“As a member of our faculty, Kip Carpenter has guided and mentored SDI students for years. His dedication to our student body has been demonstrated time and again by his willingness to work one-on-one with his students, help other faculty members, and answer any ‘gun question’ under the sun. In his new role as Master Gunsmith, Kip will lend his 30-plus years of experience in the firearms industry to guide the Department of Curriculum and Assessment in the development and revision of our courses while still bringing his expertise to SDI’s students in the classroom.”
If you haven’t been able to tell by now, Kip really loves what he does. In fact, the only thing that Kip may be more passionate about is teaching. Being able to share all the knowledge he’s gained with the next generation of gunsmiths is what Kip loves most about his job. Their inquisitive nature and desire to learn as much as they can about the craft of gunsmithing reminds Kip asking as many questions as he could in his beginnings. Don’t take my word for it, Kip sums it up perfectly himself.
“What I love the most about being an instructor is passing on the knowledge and history to a new generation of future gunsmiths, so the art of gunsmithing will continue long after I am gone. I also love the questions these young men and women ask me it reminds me of me; I would ask all kinds of questions to gain any knowledge I could and I see the same desire in our students and it makes me so proud of them! I tell you I have the greatest job in the world being at SDI”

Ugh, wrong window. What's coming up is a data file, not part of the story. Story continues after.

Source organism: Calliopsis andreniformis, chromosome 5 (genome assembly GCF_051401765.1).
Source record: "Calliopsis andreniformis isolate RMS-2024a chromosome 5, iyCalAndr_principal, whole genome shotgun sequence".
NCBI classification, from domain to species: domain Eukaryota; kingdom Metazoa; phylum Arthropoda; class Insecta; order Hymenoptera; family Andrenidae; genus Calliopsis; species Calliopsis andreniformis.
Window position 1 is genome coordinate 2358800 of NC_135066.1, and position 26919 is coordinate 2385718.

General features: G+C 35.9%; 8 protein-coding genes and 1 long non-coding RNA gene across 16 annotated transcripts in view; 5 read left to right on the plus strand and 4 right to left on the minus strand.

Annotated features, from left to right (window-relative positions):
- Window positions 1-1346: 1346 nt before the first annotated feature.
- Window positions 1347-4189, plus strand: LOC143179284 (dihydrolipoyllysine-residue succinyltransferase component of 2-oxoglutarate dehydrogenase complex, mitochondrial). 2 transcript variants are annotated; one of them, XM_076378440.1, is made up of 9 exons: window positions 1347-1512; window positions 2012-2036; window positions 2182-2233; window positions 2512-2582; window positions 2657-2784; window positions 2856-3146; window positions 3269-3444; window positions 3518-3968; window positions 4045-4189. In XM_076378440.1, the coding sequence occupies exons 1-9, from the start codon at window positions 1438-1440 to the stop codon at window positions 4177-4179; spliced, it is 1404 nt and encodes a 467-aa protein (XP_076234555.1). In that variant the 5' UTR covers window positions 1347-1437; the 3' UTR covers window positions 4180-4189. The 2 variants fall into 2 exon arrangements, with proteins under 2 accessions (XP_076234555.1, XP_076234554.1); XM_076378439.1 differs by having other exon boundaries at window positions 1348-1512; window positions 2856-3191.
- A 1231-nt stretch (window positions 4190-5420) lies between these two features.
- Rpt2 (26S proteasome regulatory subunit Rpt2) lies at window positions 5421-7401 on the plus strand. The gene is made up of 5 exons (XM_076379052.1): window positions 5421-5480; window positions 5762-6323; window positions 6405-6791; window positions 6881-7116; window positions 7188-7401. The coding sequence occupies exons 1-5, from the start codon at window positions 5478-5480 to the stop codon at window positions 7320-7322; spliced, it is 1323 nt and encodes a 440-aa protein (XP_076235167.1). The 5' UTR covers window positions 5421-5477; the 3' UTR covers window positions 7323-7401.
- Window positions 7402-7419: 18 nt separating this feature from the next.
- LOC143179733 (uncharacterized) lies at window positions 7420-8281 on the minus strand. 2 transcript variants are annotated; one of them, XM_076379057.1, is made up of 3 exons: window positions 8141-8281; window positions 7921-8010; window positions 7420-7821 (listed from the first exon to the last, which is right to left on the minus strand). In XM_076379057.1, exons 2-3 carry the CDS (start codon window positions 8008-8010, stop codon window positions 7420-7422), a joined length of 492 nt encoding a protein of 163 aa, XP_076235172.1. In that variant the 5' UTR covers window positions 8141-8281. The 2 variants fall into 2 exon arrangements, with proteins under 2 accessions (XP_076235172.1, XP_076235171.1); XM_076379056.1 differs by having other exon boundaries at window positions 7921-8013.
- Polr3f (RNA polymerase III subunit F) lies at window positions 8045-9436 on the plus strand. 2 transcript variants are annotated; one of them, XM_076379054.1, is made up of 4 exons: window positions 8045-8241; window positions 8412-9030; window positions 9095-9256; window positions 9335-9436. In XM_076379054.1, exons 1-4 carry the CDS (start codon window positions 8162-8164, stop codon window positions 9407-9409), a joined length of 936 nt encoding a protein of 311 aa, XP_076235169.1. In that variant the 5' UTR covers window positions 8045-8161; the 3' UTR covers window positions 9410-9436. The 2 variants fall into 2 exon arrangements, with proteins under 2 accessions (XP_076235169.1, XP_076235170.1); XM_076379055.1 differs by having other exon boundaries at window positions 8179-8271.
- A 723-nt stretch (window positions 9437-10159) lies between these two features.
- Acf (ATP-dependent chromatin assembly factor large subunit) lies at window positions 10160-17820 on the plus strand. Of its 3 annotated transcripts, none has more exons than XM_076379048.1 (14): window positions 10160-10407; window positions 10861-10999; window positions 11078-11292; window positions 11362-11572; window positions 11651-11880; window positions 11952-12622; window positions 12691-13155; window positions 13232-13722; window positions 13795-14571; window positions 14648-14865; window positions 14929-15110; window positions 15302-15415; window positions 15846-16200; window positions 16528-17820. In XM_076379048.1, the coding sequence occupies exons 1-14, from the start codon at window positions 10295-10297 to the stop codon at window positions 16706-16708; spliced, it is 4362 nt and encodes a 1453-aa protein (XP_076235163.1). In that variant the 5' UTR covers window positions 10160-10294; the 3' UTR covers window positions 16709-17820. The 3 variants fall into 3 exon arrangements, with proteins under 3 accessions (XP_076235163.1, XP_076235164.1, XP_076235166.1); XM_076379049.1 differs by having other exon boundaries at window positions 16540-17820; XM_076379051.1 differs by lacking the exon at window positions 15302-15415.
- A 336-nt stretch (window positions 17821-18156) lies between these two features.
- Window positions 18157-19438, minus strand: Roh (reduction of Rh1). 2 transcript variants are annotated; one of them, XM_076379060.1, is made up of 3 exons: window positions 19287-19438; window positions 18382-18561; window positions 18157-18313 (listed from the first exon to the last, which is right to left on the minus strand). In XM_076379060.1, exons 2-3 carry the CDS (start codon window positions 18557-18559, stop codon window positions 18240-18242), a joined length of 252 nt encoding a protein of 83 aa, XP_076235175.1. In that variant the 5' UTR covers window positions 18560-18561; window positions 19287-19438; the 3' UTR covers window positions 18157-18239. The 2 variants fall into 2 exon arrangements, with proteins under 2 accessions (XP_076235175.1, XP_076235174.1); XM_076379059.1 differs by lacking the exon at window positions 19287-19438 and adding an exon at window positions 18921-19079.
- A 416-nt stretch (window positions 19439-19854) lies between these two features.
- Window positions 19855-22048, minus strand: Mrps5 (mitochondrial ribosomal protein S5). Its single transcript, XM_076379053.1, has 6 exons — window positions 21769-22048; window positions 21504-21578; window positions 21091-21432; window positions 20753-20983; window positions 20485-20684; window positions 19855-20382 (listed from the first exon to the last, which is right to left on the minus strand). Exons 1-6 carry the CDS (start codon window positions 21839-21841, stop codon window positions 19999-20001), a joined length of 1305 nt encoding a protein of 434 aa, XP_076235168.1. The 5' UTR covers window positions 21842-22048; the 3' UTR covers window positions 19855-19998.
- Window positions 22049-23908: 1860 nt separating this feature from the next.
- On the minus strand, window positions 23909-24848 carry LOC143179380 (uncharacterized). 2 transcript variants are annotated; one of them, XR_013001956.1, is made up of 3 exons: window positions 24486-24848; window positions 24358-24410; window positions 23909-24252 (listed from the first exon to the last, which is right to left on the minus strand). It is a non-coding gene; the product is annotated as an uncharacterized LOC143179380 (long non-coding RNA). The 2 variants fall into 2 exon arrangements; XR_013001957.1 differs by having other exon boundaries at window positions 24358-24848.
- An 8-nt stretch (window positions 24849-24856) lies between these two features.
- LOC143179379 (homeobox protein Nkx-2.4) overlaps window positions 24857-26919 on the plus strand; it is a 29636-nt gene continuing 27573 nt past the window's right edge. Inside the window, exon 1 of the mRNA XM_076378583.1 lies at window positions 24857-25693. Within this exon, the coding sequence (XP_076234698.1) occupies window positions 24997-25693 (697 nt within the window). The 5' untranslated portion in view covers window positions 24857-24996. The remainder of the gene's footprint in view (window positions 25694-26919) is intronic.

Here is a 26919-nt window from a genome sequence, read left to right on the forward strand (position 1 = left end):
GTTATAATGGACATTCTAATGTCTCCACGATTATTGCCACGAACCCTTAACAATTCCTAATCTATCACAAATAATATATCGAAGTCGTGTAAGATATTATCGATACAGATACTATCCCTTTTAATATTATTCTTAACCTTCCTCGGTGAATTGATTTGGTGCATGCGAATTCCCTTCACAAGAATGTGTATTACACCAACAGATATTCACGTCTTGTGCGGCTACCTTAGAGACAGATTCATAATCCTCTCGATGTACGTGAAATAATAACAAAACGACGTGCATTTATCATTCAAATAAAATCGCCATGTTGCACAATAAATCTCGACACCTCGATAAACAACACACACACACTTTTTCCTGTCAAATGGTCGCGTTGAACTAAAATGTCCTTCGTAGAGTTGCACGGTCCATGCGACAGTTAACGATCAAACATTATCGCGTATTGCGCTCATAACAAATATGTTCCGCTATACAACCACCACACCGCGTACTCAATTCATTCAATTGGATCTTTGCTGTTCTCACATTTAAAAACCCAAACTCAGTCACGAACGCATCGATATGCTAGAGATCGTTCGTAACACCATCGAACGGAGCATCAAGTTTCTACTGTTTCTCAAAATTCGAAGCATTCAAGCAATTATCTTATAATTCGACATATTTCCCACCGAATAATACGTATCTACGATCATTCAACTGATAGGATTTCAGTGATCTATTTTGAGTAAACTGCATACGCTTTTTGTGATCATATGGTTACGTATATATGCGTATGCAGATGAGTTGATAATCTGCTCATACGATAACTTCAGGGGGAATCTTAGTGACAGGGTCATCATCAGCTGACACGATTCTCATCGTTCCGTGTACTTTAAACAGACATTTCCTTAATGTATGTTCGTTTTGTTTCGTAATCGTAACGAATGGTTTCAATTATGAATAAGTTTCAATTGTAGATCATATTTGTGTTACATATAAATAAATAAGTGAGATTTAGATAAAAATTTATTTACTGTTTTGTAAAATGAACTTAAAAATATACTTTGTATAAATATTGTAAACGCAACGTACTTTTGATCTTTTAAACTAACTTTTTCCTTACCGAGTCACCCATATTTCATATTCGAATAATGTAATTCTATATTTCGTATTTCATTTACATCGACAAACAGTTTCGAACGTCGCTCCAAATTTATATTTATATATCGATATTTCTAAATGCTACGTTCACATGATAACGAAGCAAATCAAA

So what advice does this Master Gunsmith have for those interested in getting into the trade?
- Learn all you can learn from reading books to hands on to just asking question. The master admits that he’s still learning till this day.
- Have confidence in yourself and do not be afraid to mess up it happens you learn from it and move on!
- Don’t commit to anything you are not trained to do it will just get you in a bind with the customer and damage your reputation, also be completely honest!
- Always obey the laws!!
- Enjoy what you do and take pride in your work and work space! No one wants to leave their firearm with someone who seems unprofessional or disorganized.
SDI gives Kip the ability to share his love and knowledge with young up-and-coming gunsmiths and he couldn’t be anymore grateful. Kip has been with SDI for three years and sees the school as one big, happy family. Everyone from SDI from the faculty to the students are thankful to have Kip on the team and hope he’ll be with us for many years to come.